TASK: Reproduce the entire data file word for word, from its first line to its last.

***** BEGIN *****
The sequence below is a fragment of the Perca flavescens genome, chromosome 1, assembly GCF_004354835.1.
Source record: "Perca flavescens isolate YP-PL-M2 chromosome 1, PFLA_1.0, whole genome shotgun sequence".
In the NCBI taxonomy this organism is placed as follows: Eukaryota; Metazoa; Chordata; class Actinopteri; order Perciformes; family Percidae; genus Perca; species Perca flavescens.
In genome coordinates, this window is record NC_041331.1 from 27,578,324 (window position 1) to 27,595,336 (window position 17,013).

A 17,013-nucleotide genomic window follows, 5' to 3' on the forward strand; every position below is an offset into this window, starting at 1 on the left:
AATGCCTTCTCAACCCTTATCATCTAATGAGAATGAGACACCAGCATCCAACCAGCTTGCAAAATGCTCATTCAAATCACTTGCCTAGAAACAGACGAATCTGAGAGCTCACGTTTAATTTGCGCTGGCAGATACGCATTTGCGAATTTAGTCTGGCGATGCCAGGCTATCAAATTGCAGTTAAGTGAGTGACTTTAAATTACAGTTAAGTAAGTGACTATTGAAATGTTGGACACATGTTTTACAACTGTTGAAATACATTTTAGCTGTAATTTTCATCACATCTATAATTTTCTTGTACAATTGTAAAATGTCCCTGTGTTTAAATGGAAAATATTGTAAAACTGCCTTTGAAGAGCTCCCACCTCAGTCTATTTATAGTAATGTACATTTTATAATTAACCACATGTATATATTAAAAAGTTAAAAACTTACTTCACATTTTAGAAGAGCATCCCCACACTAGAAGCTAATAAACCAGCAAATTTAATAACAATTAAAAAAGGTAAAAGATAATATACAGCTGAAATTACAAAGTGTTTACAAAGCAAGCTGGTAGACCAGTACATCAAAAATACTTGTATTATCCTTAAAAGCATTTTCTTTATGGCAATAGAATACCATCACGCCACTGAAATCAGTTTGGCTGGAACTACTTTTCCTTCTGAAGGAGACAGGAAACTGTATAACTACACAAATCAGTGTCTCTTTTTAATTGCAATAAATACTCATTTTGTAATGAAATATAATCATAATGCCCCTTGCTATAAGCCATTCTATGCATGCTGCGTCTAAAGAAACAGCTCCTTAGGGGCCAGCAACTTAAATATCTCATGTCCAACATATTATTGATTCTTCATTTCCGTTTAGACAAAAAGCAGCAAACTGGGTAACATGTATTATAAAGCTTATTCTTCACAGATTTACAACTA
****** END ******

The sequence below is a fragment of the Perca flavescens genome, chromosome 1, assembly GCF_004354835.1.
Source record: "Perca flavescens isolate YP-PL-M2 chromosome 1, PFLA_1.0, whole genome shotgun sequence".
In the NCBI taxonomy this organism is placed as follows: Eukaryota; Metazoa; Chordata; class Actinopteri; order Perciformes; family Percidae; genus Perca; species Perca flavescens.
In genome coordinates, this window is record NC_041331.1 from 27,578,324 (window position 1) to 27,595,336 (window position 17,013).

A 17,013-nucleotide genomic window follows, 5' to 3' on the forward strand; every position below is an offset into this window, starting at 1 on the left:
AATGCCTTCTCAACCCTTATCATCTAATGAGAATGAGACACCAGCATCCAACCAGCTTGCAAAATGCTCATTCAAATCACTTGCCTAGAAACAGACGAATCTGAGAGCTCACGTTTAATTTGCGCTGGCAGATACGCATTTGCGAATTTAGTCTGGCGATGCCAGGCTATCAAATTGCAGTTAAGTGAGTGACTTTAAATTACAGTTAAGTAAGTGACTATTGAAATGTTGGACACATGTTTTACAACTGTTGAAATACATTTTAGCTGTAATTTTCATCACATCTATAATTTTCTTGTACAATTGTAAAATGTCCCTGTGTTTAAATGGAAAATATTGTAAAACTGCCTTTGAAGAGCTCCCACCTCAGTCTATTTATAGTAATGTACATTTTATAATTAACCACATGTATATATTAAAAAGTTAAAAACTTACTTCACATTTTAGAAGAGCATCCCCACACTAGAAGCTAATAAACCAGCAAATTTAATAACAATTAAAAAAGGTAAAAGATAATATACAGCTGAAATTACAAAGTGTTTACAAAGCAAGCTGGTAGACCAGTACATCAAAAATACTTGTATTATCCTTAAAAGCATTTTCTTTATGGCAATAGAATACCATCACGCCACTGAAATCAGTTTGGCTGGAACTACTTTTCCTTCTGAAGGAGACAGGAAACTGTATAACTACACAAATCAGTGTCTCTTTTTAATTGCAATAAATACTCATTTTGTAATGAAATATAATCATAATGCCCCTTGCTATAAGCCATTCTATGCATGCTGCGTCTAAAGAAACAGCTCCTTAGGGGCCAGCAACTTAAATATCTCATGTCCAACATATTATTGATTCTTCATTTCCGTTTAGACAAAAAGCAGCAAACTGGGTAACATGTATTATAAAGCTTATTCTTCACAGATTTACAACTA